Footage from the center of the Russian capital, where the unauthorized rally was set to be held on Wednesday, showed riot police erecting barricades, while uniformed officers asked crowds – with many protesters shouting anti-Kremlin slogans – to disperse. Moscow authorities had rejected an application for a protest, and gatherings without permits are currently banned under rules linked to the Covid-19 pandemic.
The Interior Ministry estimated later on Wednesday that around 6,000 people had taken part in the rally in Moscow, which has a population of 12 million. Officials added that close to 4,500 had taken to the streets in St. Petersburg, which is the country’s second-largest city, with nearly five million residents.
Allies of Navalny, who was jailed earlier this year for breaching the terms of a suspended sentence for fraud, had called for a national day of protest to demand he be released from prison. Hundreds of thousands of signatures backing the action had been collected online, but in many cities, only a small fraction of those registered showed up.
In the southern Russian city of Volgograd, for example, the daily newspaper Kommersant reported around 300 protesters in attendance. The ‘Free Navalny’ website had collected over 4,000 signatures from those claiming to be interested in joining from the local area.
The anti-corruption campaigner announced he would begin a hunger strike on March 31, and says he has not eaten since then. He is protesting over claims that he had been prevented from seeing his personal doctors for leg and back pain. It is not customary for inmates in Russian prison colonies to choose their physicians, and the country’s human rights ombudsman, Tatyana Moskalkova, told journalists earlier on Wednesday that he had been seen by four separate medics, who are providing him with nutrients through a drip.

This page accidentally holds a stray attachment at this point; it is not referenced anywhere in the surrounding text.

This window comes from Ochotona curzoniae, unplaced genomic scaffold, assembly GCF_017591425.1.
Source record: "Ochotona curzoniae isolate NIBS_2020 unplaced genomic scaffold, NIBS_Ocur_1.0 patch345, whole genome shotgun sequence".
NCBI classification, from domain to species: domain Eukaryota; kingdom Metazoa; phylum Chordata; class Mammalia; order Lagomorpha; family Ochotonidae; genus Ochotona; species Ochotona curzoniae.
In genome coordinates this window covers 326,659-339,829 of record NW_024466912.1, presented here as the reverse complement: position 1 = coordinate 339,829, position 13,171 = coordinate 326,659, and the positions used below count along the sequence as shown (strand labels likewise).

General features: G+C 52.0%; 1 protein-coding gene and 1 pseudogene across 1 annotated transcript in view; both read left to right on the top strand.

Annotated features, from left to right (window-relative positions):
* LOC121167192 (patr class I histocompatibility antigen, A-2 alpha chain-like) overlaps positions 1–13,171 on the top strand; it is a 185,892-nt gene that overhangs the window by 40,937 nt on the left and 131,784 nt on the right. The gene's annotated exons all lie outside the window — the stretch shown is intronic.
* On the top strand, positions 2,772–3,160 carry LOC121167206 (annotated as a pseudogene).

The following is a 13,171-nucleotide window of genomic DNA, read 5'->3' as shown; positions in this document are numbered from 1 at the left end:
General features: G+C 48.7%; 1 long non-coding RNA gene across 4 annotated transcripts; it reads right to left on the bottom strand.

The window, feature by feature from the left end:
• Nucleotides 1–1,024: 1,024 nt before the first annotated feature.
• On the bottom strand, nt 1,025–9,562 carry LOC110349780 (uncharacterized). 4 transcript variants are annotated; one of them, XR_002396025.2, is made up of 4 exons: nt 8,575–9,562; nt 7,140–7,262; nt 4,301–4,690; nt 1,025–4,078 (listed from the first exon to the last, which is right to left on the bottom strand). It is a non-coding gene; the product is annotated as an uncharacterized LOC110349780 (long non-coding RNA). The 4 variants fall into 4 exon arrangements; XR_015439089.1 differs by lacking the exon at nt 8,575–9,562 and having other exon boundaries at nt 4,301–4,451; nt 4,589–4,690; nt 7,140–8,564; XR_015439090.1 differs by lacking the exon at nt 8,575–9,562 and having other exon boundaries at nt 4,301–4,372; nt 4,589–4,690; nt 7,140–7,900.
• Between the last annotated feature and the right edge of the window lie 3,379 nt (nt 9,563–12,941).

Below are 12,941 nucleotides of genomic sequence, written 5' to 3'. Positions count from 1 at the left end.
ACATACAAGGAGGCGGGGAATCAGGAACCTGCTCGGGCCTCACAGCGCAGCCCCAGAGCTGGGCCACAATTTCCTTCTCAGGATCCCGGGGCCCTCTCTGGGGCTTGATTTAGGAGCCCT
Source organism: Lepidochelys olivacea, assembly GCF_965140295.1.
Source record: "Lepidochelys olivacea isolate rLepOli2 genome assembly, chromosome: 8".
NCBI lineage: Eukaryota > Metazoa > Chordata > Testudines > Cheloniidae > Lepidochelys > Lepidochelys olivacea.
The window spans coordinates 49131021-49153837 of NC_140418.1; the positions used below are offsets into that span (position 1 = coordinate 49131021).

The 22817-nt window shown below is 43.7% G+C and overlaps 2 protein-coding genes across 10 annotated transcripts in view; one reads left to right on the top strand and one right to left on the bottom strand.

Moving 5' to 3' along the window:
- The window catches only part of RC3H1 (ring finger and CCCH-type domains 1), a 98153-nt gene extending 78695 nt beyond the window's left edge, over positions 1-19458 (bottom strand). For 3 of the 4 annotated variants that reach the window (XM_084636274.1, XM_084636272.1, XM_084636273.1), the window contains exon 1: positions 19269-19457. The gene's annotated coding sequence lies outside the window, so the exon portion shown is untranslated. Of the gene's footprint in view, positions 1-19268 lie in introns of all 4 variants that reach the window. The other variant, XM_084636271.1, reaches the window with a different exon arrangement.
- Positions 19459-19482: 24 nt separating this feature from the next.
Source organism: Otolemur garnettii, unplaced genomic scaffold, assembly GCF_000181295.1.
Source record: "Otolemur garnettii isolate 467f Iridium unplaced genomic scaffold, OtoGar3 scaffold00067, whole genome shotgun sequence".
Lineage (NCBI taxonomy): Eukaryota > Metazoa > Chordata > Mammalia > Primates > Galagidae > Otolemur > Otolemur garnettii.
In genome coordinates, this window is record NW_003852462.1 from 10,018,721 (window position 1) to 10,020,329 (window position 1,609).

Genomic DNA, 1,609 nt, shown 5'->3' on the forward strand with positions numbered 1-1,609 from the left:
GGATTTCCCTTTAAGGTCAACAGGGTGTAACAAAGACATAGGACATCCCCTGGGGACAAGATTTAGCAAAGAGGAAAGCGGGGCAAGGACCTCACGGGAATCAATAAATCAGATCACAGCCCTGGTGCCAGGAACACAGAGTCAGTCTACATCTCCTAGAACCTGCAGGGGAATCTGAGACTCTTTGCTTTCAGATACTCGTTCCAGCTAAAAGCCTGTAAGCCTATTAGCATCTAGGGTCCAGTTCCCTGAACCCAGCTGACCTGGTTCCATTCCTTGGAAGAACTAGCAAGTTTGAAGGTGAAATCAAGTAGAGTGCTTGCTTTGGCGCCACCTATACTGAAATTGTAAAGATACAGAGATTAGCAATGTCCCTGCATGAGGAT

Police reportedly made arrests at protests held in cities in Siberia and the Far East earlier the same day. OVD-Info, an opposition-linked NGO that has received Western funding, claimed that as many as 300 people may have been detained, but official estimates are not yet available.
Among those held by security forces are two of Navalny’s most prominent allies still left in Russia, lawyer Lubov Sobol and press-secretary Kira Yarmysh. Both were picked up by officers early on Wednesday, long before the protests were due to be held. Sobol’s own legal representative says that she was pulled over while riding in a taxi. “The reason for the detention is not yet known,” Vladimir Voronin explained to Moscow news agency TASS.
Thousands of people took to the streets to protest Navalny’s arrest over two consecutive weekends earlier this year. He was taken into custody after landing in Moscow from Berlin, where he had been transferred for medical treatment following what he and his doctors claimed was poisoning with the nerve agent novichok. The campaigner alleges that the incident was a state-sponsored assassination attempt.
The Kremlin has repeatedly rejected these claims, while the US and other Western nations have unveiled sanctions on those they believe to be responsible, as well as officials involved in alleged “human rights” abuses in the policing of the protests.
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